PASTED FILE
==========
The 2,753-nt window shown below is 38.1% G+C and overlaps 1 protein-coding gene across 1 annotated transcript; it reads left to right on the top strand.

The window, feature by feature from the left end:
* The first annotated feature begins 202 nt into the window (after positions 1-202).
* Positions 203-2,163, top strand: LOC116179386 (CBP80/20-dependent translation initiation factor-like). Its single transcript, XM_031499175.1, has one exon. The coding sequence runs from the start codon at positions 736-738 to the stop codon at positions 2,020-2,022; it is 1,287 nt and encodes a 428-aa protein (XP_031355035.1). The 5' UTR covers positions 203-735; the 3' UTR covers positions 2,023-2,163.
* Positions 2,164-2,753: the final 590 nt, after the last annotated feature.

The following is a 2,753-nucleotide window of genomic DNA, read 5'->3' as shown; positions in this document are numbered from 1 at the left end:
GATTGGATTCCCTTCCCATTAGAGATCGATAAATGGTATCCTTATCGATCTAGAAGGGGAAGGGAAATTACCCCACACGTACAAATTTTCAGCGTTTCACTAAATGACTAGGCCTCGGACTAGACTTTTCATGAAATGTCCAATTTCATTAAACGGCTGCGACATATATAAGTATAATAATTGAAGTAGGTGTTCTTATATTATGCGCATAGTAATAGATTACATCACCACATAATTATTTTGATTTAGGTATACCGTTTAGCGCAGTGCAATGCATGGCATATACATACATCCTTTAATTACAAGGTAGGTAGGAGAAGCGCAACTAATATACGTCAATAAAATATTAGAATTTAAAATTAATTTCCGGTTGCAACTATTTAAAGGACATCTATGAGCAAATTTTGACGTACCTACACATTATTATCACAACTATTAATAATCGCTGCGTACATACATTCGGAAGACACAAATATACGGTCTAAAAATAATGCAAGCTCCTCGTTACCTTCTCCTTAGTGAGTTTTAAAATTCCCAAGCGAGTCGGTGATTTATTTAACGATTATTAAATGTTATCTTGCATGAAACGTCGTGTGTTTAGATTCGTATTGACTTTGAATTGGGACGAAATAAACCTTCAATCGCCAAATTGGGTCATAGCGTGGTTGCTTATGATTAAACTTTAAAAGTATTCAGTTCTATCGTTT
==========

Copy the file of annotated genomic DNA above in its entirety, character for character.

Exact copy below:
The 2,753-nt window shown below is 38.1% G+C and overlaps 1 protein-coding gene across 1 annotated transcript; it reads left to right on the top strand.

The window, feature by feature from the left end:
* The first annotated feature begins 202 nt into the window (after positions 1-202).
* Positions 203-2,163, top strand: LOC116179386 (CBP80/20-dependent translation initiation factor-like). Its single transcript, XM_031499175.1, has one exon. The coding sequence runs from the start codon at positions 736-738 to the stop codon at positions 2,020-2,022; it is 1,287 nt and encodes a 428-aa protein (XP_031355035.1). The 5' UTR covers positions 203-735; the 3' UTR covers positions 2,023-2,163.
* Positions 2,164-2,753: the final 590 nt, after the last annotated feature.

The following is a 2,753-nucleotide window of genomic DNA, read 5'->3' as shown; positions in this document are numbered from 1 at the left end:
GATTGGATTCCCTTCCCATTAGAGATCGATAAATGGTATCCTTATCGATCTAGAAGGGGAAGGGAAATTACCCCACACGTACAAATTTTCAGCGTTTCACTAAATGACTAGGCCTCGGACTAGACTTTTCATGAAATGTCCAATTTCATTAAACGGCTGCGACATATATAAGTATAATAATTGAAGTAGGTGTTCTTATATTATGCGCATAGTAATAGATTACATCACCACATAATTATTTTGATTTAGGTATACCGTTTAGCGCAGTGCAATGCATGGCATATACATACATCCTTTAATTACAAGGTAGGTAGGAGAAGCGCAACTAATATACGTCAATAAAATATTAGAATTTAAAATTAATTTCCGGTTGCAACTATTTAAAGGACATCTATGAGCAAATTTTGACGTACCTACACATTATTATCACAACTATTAATAATCGCTGCGTACATACATTCGGAAGACACAAATATACGGTCTAAAAATAATGCAAGCTCCTCGTTACCTTCTCCTTAGTGAGTTTTAAAATTCCCAAGCGAGTCGGTGATTTATTTAACGATTATTAAATGTTATCTTGCATGAAACGTCGTGTGTTTAGATTCGTATTGACTTTGAATTGGGACGAAATAAACCTTCAATCGCCAAATTGGGTCATAGCGTGGTTGCTTATGATTAAACTTTAAAAGTATTCAGTTCTATCGTTT